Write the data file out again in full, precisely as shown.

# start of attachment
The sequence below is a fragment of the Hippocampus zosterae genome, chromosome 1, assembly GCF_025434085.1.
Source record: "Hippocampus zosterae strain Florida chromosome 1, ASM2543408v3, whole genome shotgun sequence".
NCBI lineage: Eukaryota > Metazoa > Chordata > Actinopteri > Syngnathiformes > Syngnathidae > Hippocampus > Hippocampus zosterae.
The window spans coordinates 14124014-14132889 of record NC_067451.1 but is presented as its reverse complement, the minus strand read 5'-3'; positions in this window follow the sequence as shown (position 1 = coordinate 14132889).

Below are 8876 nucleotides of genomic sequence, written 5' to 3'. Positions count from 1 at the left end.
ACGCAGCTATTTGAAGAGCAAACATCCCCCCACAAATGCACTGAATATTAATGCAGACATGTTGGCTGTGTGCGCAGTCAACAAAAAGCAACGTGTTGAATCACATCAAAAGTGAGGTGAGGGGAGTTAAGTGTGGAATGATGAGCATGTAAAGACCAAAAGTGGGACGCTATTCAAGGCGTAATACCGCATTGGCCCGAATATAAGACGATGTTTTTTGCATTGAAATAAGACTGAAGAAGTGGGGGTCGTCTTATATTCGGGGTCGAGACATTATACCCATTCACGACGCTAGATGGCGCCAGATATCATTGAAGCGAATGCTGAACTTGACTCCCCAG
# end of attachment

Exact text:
The sequence below is a fragment of the Hippocampus zosterae genome, chromosome 1, assembly GCF_025434085.1.
Source record: "Hippocampus zosterae strain Florida chromosome 1, ASM2543408v3, whole genome shotgun sequence".
NCBI lineage: Eukaryota > Metazoa > Chordata > Actinopteri > Syngnathiformes > Syngnathidae > Hippocampus > Hippocampus zosterae.
The window spans coordinates 14124014-14132889 of record NC_067451.1 but is presented as its reverse complement, the minus strand read 5'-3'; positions in this window follow the sequence as shown (position 1 = coordinate 14132889).

Below are 8876 nucleotides of genomic sequence, written 5' to 3'. Positions count from 1 at the left end.
ACGCAGCTATTTGAAGAGCAAACATCCCCCCACAAATGCACTGAATATTAATGCAGACATGTTGGCTGTGTGCGCAGTCAACAAAAAGCAACGTGTTGAATCACATCAAAAGTGAGGTGAGGGGAGTTAAGTGTGGAATGATGAGCATGTAAAGACCAAAAGTGGGACGCTATTCAAGGCGTAATACCGCATTGGCCCGAATATAAGACGATGTTTTTTGCATTGAAATAAGACTGAAGAAGTGGGGGTCGTCTTATATTCGGGGTCGAGACATTATACCCATTCACGACGCTAGATGGCGCCAGATATCATTGAAGCGAATGCTGAACTTGACTCCCCAG